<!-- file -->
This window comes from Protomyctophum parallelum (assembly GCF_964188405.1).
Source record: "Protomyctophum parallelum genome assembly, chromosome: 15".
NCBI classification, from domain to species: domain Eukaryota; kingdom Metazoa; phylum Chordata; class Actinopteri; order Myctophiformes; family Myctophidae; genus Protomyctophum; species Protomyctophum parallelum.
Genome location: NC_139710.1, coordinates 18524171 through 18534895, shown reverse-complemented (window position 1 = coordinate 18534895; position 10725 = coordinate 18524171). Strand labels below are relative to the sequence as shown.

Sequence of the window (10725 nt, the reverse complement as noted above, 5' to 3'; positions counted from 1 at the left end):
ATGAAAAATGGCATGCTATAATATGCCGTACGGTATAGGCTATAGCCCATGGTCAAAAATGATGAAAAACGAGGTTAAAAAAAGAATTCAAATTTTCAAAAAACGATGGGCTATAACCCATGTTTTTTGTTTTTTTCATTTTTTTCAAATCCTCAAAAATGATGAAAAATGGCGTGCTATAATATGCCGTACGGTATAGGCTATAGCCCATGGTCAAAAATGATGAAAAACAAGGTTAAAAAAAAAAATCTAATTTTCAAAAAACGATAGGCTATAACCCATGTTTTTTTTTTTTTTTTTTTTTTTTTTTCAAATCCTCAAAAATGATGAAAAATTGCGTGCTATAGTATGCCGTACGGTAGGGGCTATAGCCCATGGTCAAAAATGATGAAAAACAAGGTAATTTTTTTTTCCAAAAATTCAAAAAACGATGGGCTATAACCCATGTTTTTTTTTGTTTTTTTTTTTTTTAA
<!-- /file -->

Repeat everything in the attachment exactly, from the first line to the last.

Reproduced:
This window comes from Protomyctophum parallelum (assembly GCF_964188405.1).
Source record: "Protomyctophum parallelum genome assembly, chromosome: 15".
NCBI classification, from domain to species: domain Eukaryota; kingdom Metazoa; phylum Chordata; class Actinopteri; order Myctophiformes; family Myctophidae; genus Protomyctophum; species Protomyctophum parallelum.
Genome location: NC_139710.1, coordinates 18524171 through 18534895, shown reverse-complemented (window position 1 = coordinate 18534895; position 10725 = coordinate 18524171). Strand labels below are relative to the sequence as shown.

Sequence of the window (10725 nt, the reverse complement as noted above, 5' to 3'; positions counted from 1 at the left end):
ATGAAAAATGGCATGCTATAATATGCCGTACGGTATAGGCTATAGCCCATGGTCAAAAATGATGAAAAACGAGGTTAAAAAAAGAATTCAAATTTTCAAAAAACGATGGGCTATAACCCATGTTTTTTGTTTTTTTCATTTTTTTCAAATCCTCAAAAATGATGAAAAATGGCGTGCTATAATATGCCGTACGGTATAGGCTATAGCCCATGGTCAAAAATGATGAAAAACAAGGTTAAAAAAAAAAATCTAATTTTCAAAAAACGATAGGCTATAACCCATGTTTTTTTTTTTTTTTTTTTTTTTTTTTCAAATCCTCAAAAATGATGAAAAATTGCGTGCTATAGTATGCCGTACGGTAGGGGCTATAGCCCATGGTCAAAAATGATGAAAAACAAGGTAATTTTTTTTTCCAAAAATTCAAAAAACGATGGGCTATAACCCATGTTTTTTTTTGTTTTTTTTTTTTTTAA